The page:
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dc.contributor.authorGilabert Barberà, Paucat
dc.descriptionPodeu consultar la versió en català a: ; i en castellà a:
dc.description.abstractIn Death in Venice Thomas Mann refers explicitly to Plato's Symposium and Phaedrus in order to explain the relationship between Gustav von Aschenbach and Tadzio but he hides that his novel also depends on Plutarch's Eroticus. Why? The aim of this article is precisely to reveal the different reasons for such an attitude. Indeed, Plutarch speaks highly of conjugal love in his Eroticus and this way is not followed by Mann in Death in Venice but, at the same, the German writer finds in this Plutarch's philosophical dialogue all the necessary elements to build his story of masculine love and decides not to manage without it.eng
dc.format.extent26 p.-
dc.format.extent260252 bytes-
dc.rightscc-by-nc-nd, (c) Gilabert, 2008-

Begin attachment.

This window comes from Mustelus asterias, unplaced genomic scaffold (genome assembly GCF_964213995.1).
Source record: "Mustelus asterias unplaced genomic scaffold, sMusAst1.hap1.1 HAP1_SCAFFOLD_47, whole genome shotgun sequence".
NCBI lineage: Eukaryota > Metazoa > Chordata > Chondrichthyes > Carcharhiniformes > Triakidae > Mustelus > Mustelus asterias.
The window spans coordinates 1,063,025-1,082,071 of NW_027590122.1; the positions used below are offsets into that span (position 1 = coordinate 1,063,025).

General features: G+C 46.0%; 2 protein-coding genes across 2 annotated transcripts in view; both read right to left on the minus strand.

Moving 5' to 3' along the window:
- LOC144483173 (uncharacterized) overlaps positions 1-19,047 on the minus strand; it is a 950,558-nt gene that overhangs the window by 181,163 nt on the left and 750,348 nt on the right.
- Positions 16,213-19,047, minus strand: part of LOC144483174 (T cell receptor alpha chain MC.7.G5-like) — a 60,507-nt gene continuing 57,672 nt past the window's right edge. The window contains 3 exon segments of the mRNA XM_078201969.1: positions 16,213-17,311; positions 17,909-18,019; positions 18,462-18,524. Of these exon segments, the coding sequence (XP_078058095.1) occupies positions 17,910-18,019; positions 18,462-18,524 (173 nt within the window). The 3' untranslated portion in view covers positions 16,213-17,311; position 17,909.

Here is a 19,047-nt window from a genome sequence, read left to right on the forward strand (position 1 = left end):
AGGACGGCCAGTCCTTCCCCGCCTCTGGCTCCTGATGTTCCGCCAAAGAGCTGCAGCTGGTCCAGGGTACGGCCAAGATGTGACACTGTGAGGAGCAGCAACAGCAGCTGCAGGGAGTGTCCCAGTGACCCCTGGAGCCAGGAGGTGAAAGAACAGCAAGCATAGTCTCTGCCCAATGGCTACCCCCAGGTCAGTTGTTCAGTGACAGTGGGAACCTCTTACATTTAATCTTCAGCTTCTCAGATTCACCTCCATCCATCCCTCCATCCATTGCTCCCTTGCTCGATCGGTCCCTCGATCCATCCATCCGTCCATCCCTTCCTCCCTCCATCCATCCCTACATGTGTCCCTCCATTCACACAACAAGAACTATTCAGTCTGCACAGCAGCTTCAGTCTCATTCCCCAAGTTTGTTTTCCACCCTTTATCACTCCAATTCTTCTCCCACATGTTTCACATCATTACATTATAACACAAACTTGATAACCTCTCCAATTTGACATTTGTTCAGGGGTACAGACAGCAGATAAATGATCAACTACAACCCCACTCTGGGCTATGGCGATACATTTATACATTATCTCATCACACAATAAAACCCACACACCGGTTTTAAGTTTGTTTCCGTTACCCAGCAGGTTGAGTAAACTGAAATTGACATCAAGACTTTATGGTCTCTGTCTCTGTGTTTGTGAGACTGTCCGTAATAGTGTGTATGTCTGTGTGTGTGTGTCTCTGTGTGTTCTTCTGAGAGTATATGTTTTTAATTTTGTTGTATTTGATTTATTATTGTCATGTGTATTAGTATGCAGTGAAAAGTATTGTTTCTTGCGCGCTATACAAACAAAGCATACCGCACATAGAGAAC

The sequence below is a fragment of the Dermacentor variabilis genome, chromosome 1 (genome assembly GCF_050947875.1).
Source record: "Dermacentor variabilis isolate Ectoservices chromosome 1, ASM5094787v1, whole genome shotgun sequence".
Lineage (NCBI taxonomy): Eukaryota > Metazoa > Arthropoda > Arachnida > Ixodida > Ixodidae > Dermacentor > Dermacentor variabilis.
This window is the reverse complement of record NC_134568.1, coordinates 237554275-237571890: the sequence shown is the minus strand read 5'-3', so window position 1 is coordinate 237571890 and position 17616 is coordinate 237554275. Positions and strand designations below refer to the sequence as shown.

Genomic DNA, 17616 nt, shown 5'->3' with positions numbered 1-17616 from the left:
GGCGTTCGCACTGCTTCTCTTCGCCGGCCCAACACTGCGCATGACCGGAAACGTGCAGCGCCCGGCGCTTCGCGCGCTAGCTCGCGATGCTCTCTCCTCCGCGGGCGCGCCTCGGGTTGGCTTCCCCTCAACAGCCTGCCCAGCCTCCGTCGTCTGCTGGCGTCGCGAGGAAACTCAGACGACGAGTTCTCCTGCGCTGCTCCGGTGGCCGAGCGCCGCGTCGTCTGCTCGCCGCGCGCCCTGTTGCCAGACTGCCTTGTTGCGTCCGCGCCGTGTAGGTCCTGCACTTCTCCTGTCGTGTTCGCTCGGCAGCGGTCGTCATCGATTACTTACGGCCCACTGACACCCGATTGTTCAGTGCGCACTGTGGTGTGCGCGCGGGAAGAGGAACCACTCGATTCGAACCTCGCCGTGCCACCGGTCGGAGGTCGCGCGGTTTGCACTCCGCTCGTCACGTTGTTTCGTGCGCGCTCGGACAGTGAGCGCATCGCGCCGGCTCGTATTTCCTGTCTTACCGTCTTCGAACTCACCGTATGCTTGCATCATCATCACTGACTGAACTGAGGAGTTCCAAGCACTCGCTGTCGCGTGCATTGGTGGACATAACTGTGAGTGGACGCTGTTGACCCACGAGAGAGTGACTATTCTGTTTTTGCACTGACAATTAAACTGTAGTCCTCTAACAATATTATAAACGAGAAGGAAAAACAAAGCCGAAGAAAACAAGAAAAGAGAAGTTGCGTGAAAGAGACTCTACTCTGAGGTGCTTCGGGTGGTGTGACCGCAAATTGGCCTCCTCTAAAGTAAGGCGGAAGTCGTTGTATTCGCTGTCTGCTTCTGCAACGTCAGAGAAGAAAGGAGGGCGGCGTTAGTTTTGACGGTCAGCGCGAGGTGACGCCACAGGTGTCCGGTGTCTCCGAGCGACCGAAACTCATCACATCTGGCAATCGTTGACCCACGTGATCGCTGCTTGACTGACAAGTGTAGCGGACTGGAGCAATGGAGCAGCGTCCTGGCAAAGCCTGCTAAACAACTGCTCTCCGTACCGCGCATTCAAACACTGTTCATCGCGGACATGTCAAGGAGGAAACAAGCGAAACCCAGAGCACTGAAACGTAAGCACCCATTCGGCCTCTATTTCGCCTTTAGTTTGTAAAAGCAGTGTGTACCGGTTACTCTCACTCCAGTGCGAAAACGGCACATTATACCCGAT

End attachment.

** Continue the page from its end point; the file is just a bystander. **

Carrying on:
dc.subject.classificationMann, Thomas, 1875-1955. Tod in Venedigcat
dc.subject.classificationPlutarc. Amatoriuscat
dc.subject.classificationEros (Divinitat grega)cat
dc.subject.classificationFilosofia gregacat
dc.subject.classificationTradició clàssicacat
dc.subject.classificationLiteratura alemanyacat
dc.subject.classificationEstudis gais i lèsbicscat
dc.subject.otherMann, Thomas, 1875-1955. Tod in Venedigeng
dc.subject.otherPlutarch. Amatoriuseng
dc.subject.otherEros (Greek deity)eng
dc.subject.otherGreek philosophyeng
dc.subject.otherClassical traditioneng
dc.subject.otherGerman literatureeng
dc.subject.otherGay and lesbian studieseng
dc.titleThomas Mann's Death in Venice or Plutarch's way towards Eroseng
Appears in Collections:Articles publicats en revistes (Filologia Clàssica, Romànica i Semítica)

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